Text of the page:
"Don't Turn Around" reveals little

Dec. 3, 2013, 11:30 a.m. | By Zoe Johnson | 10 years, 6 months ago

First of trilogy takes time to get started

When sixteen-year-old Noa wakes up on an operating table in an abandoned warehouse, she is understandably upset: she has no idea where she is, why she's there or what's going on. Unfortunately for Noa—and for the reader—it takes a long time to get answers.

"Don't Turn Around" is one of three in the PERSEFONE series.  Photo courtesy of Michelle Gagnon.

Noa, an orphaned hacker who has managed to escape the foster care system, is fiercely independent, very intelligent and intensely secretive. (Those who have read "The Girl With the Dragon Tattoo" will recognize Lisbeth's kindred spirit in Noa). For years, Noa has prided herself on her survival skills, which are largely a result of her lone-wolf tendencies. However, finding herself hunted by unknown people for reasons, she's forced to trust Peter, a rich kid who founded a hacker activist alliance, in their mutual quest for answers.

"Don't Turn Around," by experienced thriller writer Michelle Gagnon, is narrated alternately from the perspectives of Noa and Peter. There's a hint of a romantic subplot between the two, which is awkward and out-of-place. Neither are particularly well-developed characters and the writing isn't terrific. Nevertheless, "Don't Turn Around" is absolutely enthralling. It's suspenseful, exciting and constantly surprising: there's no way of knowing what will happen next and readers will be unable to put the book down until they find out.

"Don't Turn Around" is the first of the PERSEFONE trilogy, which is shaping up to be an excellent series. However, if you begin reading the first book, make sure you have the second one nearby: little is revealed about Noa or the mysterious circumstances under which she awakes.

Though the story is filled with twists and turns, chases and escapes, fires and the occasional explosion, the plot doesn't move forward until page 200 or so. Information is revealed—some of it disturbing—but it's just the tip of the iceberg. "Don't Turn Around" seems to be almost background information for the next two books to follow. However, it's fascinating background information and it's worth the 300 pages of relative ignorance to get to "Don't Look Now," the sequel.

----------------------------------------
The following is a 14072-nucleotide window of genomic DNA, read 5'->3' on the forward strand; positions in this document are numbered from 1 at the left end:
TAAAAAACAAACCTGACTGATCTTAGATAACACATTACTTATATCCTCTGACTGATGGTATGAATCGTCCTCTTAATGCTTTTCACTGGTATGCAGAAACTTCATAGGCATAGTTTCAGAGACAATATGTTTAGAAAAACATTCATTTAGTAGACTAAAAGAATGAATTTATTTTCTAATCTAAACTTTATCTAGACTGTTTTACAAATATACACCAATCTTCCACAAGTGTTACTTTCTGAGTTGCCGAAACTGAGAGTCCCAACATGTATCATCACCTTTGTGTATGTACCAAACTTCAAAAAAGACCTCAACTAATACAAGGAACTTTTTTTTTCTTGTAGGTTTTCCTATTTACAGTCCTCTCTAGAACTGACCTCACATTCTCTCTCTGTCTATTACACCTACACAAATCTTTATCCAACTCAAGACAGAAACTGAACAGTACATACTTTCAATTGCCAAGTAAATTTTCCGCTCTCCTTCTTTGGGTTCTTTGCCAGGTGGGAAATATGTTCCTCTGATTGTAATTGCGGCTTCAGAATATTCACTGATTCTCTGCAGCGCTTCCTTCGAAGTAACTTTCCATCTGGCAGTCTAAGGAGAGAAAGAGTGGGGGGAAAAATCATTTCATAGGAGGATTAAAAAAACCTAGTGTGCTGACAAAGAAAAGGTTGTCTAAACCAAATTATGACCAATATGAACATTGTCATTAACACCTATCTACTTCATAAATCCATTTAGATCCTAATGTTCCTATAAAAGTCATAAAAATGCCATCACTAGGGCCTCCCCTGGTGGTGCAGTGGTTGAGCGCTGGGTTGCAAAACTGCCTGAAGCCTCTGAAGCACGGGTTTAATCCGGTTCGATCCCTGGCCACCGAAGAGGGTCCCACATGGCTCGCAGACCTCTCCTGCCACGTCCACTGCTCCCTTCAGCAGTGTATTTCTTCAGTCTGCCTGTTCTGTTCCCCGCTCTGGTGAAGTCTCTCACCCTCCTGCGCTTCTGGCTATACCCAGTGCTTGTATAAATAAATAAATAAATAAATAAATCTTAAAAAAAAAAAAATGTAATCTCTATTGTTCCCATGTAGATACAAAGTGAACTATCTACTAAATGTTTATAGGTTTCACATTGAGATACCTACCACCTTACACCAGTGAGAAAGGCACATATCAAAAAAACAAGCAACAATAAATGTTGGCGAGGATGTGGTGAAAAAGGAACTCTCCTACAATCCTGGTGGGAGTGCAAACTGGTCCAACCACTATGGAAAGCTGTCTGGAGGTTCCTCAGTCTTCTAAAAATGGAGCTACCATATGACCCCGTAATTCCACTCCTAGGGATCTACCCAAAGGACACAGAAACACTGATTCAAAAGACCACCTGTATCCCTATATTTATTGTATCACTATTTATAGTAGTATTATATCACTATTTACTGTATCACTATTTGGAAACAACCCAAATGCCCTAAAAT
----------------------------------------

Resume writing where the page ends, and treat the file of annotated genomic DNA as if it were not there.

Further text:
Furthermore, while the trilogy definitely falls into the thriller/mystery/adventure category, it also has a surprisingly relevant social justice message. Noa is a victim of the foster care system and the book discusses at length the need for better support systems for youth—orphaned, abused, abandoned, runaway and otherwise. It's a powerful note of truth in a not particularly realistic series and it makes a strong impact.

Fans of thrillers will appreciate the suspense and convoluted plot of "Don't Turn Around," and even those less inclined towards mystery will find something to enjoy. Just be sure to have the second book nearby—some suspense is just too much to bear.

Tags: comic books don't turn around trilogy

Zoe Johnson. Hey there! I'm Zoe, and my spirit animal is a lioness, which sums up my personality pretty well, actually--though I do try not rip people from limb to limb if I can help it. But hey, we've all got our growth areas, right? I really … More »

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